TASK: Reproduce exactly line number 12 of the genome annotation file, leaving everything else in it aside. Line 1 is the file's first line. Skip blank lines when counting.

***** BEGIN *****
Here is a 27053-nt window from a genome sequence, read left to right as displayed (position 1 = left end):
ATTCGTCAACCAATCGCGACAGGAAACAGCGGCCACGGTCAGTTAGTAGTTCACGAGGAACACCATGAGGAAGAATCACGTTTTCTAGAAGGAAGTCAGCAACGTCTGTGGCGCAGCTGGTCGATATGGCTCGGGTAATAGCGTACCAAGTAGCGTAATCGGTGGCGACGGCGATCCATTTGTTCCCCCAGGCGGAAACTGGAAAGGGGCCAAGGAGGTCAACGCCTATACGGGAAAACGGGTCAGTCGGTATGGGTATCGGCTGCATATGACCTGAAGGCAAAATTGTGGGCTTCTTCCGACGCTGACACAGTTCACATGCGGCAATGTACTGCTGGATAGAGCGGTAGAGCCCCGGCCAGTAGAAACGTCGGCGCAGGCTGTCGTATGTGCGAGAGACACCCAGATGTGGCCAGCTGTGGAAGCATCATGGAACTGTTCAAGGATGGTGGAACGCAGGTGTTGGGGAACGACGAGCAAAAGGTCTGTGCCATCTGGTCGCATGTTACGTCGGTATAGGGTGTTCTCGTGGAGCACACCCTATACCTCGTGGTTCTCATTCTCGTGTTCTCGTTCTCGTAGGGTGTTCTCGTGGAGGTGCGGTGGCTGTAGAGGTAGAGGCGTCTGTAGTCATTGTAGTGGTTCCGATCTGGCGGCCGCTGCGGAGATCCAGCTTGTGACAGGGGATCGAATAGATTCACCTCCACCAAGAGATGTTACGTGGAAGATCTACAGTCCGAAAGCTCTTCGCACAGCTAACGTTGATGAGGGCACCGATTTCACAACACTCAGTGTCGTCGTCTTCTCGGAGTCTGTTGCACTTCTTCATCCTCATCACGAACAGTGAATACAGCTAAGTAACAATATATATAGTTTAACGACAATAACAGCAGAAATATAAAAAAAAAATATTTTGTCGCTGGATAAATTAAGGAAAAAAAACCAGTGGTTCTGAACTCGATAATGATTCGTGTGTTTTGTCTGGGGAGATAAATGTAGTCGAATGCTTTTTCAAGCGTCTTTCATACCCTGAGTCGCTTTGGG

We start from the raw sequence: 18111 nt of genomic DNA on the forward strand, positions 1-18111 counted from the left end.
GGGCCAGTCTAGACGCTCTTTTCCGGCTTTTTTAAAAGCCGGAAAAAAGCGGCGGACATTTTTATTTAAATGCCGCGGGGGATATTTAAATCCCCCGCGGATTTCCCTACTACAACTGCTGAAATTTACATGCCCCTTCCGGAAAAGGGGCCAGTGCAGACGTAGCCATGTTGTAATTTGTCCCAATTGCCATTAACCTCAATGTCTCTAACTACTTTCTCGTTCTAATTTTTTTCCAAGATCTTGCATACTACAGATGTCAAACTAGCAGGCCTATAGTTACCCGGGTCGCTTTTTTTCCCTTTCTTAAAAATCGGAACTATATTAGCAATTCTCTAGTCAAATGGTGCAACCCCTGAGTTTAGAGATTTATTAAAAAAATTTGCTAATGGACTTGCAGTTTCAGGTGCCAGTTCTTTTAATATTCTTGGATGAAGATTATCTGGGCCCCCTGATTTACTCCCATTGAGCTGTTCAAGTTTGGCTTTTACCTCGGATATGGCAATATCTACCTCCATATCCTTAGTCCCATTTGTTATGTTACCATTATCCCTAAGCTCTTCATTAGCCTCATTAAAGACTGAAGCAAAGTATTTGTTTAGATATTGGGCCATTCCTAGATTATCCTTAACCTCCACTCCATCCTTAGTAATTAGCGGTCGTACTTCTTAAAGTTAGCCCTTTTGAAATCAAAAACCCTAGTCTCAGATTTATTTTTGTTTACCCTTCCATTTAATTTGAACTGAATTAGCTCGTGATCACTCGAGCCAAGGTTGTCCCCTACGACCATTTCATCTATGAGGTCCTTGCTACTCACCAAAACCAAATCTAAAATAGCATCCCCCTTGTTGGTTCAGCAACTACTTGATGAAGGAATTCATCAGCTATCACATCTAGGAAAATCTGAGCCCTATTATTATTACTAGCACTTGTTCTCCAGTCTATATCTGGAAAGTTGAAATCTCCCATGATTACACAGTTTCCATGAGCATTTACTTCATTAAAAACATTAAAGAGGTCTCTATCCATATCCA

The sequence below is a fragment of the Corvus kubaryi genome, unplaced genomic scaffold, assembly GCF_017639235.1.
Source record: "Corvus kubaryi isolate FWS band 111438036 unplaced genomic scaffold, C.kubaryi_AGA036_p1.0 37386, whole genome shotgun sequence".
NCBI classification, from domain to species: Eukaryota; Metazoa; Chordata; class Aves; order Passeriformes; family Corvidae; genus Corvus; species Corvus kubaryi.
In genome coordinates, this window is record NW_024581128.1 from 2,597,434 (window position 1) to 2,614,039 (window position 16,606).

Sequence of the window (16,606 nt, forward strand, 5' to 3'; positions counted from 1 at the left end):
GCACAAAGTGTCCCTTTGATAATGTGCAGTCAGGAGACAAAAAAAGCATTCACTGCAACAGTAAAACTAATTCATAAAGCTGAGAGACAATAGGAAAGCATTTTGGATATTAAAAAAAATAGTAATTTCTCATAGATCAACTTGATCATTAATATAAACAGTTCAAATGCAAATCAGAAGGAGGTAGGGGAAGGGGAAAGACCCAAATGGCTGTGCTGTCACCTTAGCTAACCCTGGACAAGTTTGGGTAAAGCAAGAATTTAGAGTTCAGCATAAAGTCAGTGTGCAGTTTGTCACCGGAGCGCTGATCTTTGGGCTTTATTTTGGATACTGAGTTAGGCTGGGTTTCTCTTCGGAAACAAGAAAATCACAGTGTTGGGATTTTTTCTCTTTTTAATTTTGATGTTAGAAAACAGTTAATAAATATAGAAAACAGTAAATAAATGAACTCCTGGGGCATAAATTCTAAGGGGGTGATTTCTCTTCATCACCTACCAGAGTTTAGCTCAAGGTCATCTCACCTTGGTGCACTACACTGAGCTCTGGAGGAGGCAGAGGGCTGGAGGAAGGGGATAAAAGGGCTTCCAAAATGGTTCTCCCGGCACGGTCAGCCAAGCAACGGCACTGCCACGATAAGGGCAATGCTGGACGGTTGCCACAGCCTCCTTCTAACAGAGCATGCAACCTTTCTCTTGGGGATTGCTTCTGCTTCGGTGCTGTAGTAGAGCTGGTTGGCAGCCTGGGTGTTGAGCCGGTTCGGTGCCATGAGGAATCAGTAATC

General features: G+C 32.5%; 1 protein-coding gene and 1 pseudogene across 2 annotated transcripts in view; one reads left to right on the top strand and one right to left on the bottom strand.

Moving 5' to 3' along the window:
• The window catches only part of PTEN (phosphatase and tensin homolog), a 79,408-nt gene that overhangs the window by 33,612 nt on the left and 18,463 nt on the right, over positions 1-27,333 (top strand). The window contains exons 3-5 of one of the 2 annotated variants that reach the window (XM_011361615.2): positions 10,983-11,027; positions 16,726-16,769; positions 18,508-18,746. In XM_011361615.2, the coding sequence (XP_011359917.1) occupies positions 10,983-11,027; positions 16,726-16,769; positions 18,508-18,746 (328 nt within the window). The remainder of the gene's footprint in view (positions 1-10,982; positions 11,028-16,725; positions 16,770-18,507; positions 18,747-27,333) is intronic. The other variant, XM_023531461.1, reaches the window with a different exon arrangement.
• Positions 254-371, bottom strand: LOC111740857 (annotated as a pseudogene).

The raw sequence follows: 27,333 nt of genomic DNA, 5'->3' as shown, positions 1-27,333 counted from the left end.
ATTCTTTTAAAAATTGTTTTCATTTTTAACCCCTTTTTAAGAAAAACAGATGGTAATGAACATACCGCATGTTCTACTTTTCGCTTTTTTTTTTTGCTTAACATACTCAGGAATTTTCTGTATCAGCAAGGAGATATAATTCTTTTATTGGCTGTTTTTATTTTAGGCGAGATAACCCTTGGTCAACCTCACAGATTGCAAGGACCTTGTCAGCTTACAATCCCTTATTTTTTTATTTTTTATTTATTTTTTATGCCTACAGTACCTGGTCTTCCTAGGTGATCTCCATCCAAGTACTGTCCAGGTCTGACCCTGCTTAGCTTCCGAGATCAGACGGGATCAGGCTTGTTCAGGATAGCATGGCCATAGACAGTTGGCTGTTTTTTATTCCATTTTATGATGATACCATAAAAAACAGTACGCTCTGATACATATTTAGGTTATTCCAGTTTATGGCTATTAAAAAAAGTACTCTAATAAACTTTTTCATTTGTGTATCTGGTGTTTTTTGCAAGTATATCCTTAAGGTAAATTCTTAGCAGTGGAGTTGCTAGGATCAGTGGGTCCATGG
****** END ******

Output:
Moving 5' to 3' along the window: